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WW II Veteran reflects on Army Air Corps days

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Updated: 11/12/2012 7:00 pm
Yesterday was Veterans Day although today is the official holiday. On this day to remember all those who served, we meet a local man whose service will never be forgotten but he, along with his comrades, are fading quickly into history. It is said that 1,000 World War II vets die each day in the United States. While that war, and its warriors, fades for one Henderson man, it's a fight still vivid, and valuable. Here's News 3's Sandra Gonzalez his one veteran's story.

LAS VEGAS (KSVN & MyNews3) -- We are losing precious World War II Veterans every year. Some estimate about 1,000 every year. In Henderson, 88-year-old Glen Margerum proudly remembers the days he served in the Army Air Corps overseas.

“This is the A36 that carried bombs and six 50-caliber machine guns are on this plane. The plane is the predecessor to the B51,” Margerum says as he points to pictures in a glossy history book.

Margerum served with the 86th Fighter Bomber Group, and knows all the details about the A36 because he was an engineering officer during WWII, and says it was his responsibility to be in charge of these planes. He even gave one a special name because it was frequently shot at during missions.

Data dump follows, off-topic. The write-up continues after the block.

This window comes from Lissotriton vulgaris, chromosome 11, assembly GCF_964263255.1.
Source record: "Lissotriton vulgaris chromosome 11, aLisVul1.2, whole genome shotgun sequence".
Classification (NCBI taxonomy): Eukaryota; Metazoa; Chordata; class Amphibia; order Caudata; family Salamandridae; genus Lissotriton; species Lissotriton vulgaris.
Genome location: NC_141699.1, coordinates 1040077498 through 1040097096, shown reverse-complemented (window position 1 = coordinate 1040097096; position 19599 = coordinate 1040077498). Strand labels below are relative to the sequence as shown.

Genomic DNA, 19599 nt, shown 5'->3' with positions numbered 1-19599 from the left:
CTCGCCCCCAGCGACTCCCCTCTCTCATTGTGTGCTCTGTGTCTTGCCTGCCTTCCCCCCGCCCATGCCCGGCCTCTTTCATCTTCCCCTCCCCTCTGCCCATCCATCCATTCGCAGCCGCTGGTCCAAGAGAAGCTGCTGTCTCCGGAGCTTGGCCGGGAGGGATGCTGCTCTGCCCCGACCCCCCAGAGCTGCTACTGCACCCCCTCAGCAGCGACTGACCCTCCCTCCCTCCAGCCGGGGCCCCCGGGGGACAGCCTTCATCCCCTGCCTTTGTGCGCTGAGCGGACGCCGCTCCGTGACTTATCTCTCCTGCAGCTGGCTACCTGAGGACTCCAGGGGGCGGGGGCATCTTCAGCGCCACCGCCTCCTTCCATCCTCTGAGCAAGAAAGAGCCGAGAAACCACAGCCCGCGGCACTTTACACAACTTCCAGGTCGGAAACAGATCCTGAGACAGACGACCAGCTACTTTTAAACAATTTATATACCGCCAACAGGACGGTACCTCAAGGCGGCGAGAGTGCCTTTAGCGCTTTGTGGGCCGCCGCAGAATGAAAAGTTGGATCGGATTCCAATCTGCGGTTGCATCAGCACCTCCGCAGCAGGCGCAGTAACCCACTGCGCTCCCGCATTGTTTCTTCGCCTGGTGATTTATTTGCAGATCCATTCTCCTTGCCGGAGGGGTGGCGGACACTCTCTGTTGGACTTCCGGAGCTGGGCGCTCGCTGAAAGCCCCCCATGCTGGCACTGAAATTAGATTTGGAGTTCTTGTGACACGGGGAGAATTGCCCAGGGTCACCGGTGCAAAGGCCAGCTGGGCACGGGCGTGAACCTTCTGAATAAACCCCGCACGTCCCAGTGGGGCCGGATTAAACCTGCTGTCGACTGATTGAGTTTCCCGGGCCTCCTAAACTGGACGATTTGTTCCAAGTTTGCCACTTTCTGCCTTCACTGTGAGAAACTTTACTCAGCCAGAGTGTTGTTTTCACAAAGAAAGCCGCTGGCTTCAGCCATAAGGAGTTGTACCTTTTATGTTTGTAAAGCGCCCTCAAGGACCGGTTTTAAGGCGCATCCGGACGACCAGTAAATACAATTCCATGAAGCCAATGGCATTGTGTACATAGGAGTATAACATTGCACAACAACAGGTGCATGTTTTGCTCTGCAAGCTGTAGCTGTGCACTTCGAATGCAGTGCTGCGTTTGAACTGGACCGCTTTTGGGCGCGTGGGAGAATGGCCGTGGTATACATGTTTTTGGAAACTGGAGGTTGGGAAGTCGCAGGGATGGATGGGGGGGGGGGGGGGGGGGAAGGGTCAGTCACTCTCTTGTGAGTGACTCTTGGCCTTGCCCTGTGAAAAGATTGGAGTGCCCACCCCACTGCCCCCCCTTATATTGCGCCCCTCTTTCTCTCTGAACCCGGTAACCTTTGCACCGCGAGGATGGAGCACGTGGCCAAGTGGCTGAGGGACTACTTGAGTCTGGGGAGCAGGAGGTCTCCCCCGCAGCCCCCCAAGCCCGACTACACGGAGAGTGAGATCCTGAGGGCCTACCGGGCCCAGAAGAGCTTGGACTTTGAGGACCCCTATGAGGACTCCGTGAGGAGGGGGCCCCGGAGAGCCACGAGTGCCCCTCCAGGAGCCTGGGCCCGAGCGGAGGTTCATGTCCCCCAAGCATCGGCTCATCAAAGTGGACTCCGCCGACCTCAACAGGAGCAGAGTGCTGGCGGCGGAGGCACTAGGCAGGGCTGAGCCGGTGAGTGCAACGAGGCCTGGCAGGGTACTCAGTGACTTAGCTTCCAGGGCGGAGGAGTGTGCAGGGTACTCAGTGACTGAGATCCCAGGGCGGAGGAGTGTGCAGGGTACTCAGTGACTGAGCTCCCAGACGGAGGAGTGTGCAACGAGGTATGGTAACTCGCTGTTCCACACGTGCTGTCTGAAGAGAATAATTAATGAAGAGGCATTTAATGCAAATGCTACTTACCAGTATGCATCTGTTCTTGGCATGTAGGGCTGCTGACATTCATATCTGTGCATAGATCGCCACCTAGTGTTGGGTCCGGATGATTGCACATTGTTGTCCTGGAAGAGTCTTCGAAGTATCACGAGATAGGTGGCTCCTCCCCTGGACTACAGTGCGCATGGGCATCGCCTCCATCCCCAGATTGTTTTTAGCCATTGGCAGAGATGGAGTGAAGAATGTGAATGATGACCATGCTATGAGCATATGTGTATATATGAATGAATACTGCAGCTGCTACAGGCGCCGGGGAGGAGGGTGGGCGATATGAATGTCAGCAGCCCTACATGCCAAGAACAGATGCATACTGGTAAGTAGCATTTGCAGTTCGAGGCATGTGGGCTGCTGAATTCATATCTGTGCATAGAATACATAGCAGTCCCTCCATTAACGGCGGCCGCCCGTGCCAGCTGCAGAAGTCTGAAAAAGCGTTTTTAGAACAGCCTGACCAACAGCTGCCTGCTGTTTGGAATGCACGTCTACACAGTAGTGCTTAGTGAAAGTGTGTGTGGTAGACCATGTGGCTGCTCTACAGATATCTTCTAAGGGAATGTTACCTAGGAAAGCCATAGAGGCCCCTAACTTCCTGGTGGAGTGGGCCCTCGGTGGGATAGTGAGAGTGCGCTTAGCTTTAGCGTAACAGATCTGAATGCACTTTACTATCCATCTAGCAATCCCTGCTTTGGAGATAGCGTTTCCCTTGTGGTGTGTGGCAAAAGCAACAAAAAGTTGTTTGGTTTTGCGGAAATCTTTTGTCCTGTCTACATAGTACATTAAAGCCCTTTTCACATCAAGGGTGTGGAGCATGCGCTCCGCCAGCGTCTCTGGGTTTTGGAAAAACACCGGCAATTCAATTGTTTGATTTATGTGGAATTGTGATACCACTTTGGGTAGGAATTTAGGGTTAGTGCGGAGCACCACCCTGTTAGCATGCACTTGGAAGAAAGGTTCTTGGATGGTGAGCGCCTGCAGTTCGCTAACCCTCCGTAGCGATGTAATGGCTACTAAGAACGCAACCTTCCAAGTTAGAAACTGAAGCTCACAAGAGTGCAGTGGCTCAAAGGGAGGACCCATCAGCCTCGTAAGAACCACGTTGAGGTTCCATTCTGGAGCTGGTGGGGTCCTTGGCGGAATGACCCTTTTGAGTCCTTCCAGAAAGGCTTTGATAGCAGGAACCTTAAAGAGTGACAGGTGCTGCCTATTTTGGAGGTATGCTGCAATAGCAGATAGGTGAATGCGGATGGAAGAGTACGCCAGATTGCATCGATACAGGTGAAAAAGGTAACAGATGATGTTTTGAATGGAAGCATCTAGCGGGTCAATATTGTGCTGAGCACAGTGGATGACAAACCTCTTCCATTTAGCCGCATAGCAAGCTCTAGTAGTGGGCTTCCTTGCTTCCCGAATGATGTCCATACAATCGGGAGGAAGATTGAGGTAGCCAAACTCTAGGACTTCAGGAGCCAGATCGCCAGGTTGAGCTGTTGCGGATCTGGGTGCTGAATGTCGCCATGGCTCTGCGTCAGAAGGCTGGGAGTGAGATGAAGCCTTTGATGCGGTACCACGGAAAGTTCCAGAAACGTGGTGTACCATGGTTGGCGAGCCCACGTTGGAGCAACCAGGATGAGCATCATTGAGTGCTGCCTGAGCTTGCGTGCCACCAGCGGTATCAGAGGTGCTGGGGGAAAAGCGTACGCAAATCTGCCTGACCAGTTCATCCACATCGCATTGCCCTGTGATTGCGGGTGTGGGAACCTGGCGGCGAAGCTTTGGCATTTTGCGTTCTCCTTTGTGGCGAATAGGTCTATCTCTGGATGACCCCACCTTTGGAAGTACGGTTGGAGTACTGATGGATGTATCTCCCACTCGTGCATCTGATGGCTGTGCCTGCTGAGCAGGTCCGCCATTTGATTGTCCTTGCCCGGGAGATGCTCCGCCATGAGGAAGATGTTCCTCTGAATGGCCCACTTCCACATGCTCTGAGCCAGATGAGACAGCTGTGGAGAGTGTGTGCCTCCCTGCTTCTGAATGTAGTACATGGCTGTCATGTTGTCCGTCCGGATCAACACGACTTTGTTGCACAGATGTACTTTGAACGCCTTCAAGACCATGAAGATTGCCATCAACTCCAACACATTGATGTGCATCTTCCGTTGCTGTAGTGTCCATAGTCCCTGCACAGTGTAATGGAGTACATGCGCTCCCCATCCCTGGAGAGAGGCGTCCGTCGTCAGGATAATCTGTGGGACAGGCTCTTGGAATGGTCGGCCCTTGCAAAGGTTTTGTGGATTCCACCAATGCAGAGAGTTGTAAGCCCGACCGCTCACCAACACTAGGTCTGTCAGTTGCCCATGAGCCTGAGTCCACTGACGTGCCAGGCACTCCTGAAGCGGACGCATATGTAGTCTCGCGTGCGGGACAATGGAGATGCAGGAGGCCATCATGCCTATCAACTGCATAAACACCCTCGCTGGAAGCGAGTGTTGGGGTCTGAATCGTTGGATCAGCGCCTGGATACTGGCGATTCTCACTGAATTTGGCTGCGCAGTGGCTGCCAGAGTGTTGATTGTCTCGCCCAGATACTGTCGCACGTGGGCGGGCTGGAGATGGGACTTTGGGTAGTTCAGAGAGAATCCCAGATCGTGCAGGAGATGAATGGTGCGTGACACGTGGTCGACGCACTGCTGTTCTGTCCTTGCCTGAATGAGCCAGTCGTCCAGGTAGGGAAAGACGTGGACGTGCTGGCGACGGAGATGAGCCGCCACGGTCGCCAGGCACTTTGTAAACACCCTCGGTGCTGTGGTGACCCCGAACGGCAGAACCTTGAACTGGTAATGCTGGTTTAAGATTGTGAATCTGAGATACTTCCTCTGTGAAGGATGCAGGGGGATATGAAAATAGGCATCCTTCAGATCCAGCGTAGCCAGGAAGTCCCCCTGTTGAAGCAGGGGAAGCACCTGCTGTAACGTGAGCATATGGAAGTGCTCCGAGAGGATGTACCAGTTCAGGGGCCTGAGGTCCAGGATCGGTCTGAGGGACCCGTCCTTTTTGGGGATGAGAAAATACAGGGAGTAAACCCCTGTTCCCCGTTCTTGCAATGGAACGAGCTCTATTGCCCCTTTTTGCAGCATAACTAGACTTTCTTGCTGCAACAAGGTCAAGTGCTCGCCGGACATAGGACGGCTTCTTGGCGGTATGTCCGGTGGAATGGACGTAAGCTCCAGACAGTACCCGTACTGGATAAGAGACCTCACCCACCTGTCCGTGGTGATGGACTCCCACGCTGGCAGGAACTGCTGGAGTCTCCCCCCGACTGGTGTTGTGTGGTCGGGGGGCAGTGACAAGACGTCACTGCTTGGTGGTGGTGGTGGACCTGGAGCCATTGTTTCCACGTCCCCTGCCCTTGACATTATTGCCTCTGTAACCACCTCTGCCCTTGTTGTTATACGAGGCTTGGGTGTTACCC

“My first plane I had I named it Patches 'cause it was loaded with patches all over it,” Margerum said.

Margerum joined the army when he was 18. The bombing of Pearl Harbor was enough to spark him up.
While planes were his passion, he was involved in ground combat mission, earning several bronze and silver stars for combat. He also travelled across several countries as a soldier.

“Our job mainly was don't let any supplies get down the road to the Germans, strip them, bomb them, do whatever else and night and day. We were just in a mix. And Patton finally had to agree those guys with airplanes are really important,” Margerum said.

Two presidents also thought they were important. Margerum treasure letters signed by both Franklin D. Roosevelt and Harry Truman, honoring the 86th.

“I’m proud. I really am proud,” Margerum said.

While he’s proud of what he’s accomplished, he also harbors sadness on Veterans’ Day. His older brother Billy Lee died in 1945 during flight training.

And as Margerum reflects on the future, he has advice for young troops headed into war.

“’You're not an individual soldier, you're not worth a hoot if you don't protect your teammate, join him and go do the job whatever is necessary; get it done, but don't try to do it yourself,” Margerum said.
He says to troops and to all Americans, it’s all about the teamwork.
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